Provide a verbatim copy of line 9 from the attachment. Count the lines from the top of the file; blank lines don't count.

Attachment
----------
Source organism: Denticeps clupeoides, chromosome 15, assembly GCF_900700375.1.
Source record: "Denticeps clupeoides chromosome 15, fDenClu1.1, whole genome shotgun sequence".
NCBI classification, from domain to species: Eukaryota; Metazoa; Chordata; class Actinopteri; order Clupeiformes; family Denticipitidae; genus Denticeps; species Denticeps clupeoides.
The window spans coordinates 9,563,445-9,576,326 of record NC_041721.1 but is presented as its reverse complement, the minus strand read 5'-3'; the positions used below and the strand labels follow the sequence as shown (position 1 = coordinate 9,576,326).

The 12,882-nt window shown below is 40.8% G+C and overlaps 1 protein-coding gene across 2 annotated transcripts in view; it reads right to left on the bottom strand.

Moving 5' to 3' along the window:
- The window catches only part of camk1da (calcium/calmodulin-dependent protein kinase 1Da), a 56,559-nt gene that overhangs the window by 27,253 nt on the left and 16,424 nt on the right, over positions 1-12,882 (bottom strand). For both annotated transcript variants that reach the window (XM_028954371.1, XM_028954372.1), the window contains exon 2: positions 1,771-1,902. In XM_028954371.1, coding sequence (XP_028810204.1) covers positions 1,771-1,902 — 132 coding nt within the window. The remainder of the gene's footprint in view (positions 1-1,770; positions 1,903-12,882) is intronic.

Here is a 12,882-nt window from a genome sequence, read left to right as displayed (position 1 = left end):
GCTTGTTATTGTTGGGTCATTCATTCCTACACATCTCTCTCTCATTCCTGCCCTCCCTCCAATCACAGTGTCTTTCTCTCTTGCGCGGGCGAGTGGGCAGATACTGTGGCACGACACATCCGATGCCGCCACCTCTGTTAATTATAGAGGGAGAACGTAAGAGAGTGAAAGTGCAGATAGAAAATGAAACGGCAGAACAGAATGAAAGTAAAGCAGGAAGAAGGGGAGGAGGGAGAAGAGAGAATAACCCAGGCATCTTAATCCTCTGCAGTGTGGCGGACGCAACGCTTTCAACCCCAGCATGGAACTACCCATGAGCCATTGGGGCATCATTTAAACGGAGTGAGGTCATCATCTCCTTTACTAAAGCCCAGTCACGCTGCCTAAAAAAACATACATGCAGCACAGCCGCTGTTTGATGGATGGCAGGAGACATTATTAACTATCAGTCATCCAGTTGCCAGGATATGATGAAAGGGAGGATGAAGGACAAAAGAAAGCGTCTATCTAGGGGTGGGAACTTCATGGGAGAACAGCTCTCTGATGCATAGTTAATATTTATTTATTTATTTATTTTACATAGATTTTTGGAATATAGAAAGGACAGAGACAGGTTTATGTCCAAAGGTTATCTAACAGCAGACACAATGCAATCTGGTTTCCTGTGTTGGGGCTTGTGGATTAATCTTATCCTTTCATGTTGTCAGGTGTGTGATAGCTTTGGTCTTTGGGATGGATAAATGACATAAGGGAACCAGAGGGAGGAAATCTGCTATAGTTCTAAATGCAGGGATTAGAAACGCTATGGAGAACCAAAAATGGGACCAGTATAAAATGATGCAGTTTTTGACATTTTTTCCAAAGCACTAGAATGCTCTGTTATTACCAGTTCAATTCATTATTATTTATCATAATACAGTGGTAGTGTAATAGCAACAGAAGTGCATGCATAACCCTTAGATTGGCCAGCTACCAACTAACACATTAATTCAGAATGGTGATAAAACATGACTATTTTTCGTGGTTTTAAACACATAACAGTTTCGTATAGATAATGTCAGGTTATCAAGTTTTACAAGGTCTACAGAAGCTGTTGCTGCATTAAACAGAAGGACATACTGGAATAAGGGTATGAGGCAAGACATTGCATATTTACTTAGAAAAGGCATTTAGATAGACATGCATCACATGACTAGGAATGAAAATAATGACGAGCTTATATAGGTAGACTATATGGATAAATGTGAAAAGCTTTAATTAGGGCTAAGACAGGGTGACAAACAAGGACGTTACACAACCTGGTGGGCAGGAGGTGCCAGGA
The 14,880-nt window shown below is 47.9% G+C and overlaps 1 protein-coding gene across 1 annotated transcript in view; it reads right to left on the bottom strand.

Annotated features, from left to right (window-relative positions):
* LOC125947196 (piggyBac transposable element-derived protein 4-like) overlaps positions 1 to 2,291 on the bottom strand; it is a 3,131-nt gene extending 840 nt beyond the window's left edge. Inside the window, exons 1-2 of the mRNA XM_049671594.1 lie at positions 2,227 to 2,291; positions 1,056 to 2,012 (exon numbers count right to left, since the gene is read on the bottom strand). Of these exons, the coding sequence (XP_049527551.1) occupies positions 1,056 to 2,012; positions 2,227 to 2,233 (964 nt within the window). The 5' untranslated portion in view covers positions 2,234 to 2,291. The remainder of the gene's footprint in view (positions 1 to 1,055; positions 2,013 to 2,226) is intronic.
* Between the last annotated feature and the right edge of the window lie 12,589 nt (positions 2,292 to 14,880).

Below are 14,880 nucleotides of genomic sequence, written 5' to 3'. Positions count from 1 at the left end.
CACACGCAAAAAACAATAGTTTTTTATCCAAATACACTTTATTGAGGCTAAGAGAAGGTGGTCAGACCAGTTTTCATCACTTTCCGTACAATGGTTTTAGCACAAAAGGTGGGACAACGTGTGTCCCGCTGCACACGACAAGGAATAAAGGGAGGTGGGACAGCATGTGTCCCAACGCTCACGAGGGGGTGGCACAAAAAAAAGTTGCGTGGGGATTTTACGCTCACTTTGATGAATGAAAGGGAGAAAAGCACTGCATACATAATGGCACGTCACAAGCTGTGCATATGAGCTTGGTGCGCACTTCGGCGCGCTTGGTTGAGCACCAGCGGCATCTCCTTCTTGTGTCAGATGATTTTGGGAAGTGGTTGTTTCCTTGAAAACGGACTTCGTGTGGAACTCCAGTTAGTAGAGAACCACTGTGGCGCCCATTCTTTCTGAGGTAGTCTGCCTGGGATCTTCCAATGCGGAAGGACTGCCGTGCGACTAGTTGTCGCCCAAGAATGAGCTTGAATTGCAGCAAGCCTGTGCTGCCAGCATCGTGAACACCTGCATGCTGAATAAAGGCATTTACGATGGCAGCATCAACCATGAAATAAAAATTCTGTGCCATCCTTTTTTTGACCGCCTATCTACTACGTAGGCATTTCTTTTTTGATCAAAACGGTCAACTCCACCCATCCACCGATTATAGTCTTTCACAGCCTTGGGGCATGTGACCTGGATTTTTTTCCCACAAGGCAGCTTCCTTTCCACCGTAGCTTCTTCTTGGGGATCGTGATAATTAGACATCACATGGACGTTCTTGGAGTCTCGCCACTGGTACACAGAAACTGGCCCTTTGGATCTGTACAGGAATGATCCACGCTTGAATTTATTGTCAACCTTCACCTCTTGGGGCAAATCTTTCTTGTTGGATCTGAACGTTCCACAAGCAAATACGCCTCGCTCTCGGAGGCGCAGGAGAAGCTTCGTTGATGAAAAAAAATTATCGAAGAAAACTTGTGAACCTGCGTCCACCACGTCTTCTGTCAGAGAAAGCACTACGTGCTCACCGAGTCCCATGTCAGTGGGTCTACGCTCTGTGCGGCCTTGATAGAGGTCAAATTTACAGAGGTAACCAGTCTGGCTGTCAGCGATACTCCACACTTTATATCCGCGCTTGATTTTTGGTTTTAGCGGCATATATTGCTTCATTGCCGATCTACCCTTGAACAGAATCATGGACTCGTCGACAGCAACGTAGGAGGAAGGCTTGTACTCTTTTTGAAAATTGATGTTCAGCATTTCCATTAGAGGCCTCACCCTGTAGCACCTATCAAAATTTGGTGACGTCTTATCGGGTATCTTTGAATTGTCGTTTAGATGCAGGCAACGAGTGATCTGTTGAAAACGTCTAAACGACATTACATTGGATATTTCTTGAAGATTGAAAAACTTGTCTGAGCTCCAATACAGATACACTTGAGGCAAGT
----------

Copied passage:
GCTTGTTATTGTTGGGTCATTCATTCCTACACATCTCTCTCTCATTCCTGCCCTCCCTCCAATCACAGTGTCTTTCTCTCTTGCGCGGGCGAGTGGGCAGATACTGTGGCACGACACATCCGATGCCGCCACCTCTGTTAATTATAGAGGGAGAACGTAAGAGAGTGAAAGTGCAGATAGAAAATGAAACGGCAGAACAGAATGAAAGTAAAGCAGGAAGAAGGGGAGGAGGGAGAAGAGAGAATAACCCAGGCATCTTAATCCTCTGCAGTGTGGCGGACGCAACGCTTTCAACCCCAGCATGGAACTACCCATGAGCCATTGGGGCATCATTTAAACGGAGTGAGGTCATCATCTCCTTTACTAAAGCCCAGTCACGCTGCCTAAAAAAACATACATGCAGCACAGCCGCTGTTTGATGGATGGCAGGAGACATTATTAACTATCAGTCATCCAGTTGCCAGGATATGATGAAAGGGAGGATGAAGGACAAAAGAAAGCGTCTATCTAGGGGTGGGAACTTCATGGGAGAACAGCTCTCTGATGCATAGTTAATATTTATTTATTTATTTATTTTACATAGATTTTTGGAATATAGAAAGGACAGAGACAGGTTTATGTCCAAAGGTTATCTAACAGCAGACACAATGCAATCTGGTTTCCTGTGTTGGGGCTTGTGGATTAATCTTATCCTTTCATGTTGTCAGGTGTGTGATAGCTTTGGTCTTTGGGATGGATAAATGACATAAGGGAACCAGAGGGAGGAAATCTGCTATAGTTCTAAATGCAGGGATTAGAAACGCTATGGAGAACCAAAAATGGGACCAGTATAAAATGATGCAGTTTTTGACATTTTTTCCAAAGCACTAGAATGCTCTGTTATTACCAGTTCAATTCATTATTATTTATCATAATACAGTGGTAGTGTAATAGCAACAGAAGTGCATGCATAACCCTTAGATTGGCCAGCTACCAACTAACACATTAATTCAGAATGGTGATAAAACATGACTATTTTTCGTGGTTTTAAACACATAACAGTTTCGTATAGATAATGTCAGGTTATCAAGTTTTACAAGGTCTACAGAAGCTGTTGCTGCATTAAACAGAAGGACATACTGGAATAAGGGTATGAGGCAAGACATTGCATATTTACTTAGAAAAGGCATTTAGATAGACATGCATCACATGACTAGGAATGAAAATAATGACGAGCTTATATAGGTAGACTATATGGATAAATGTGAAAAGCTTTAATTAGGGCTAAGACAGGGTGACAAACAAGGACGTTACACAACCTGGTGGGCAGGAGGTGCCAGGA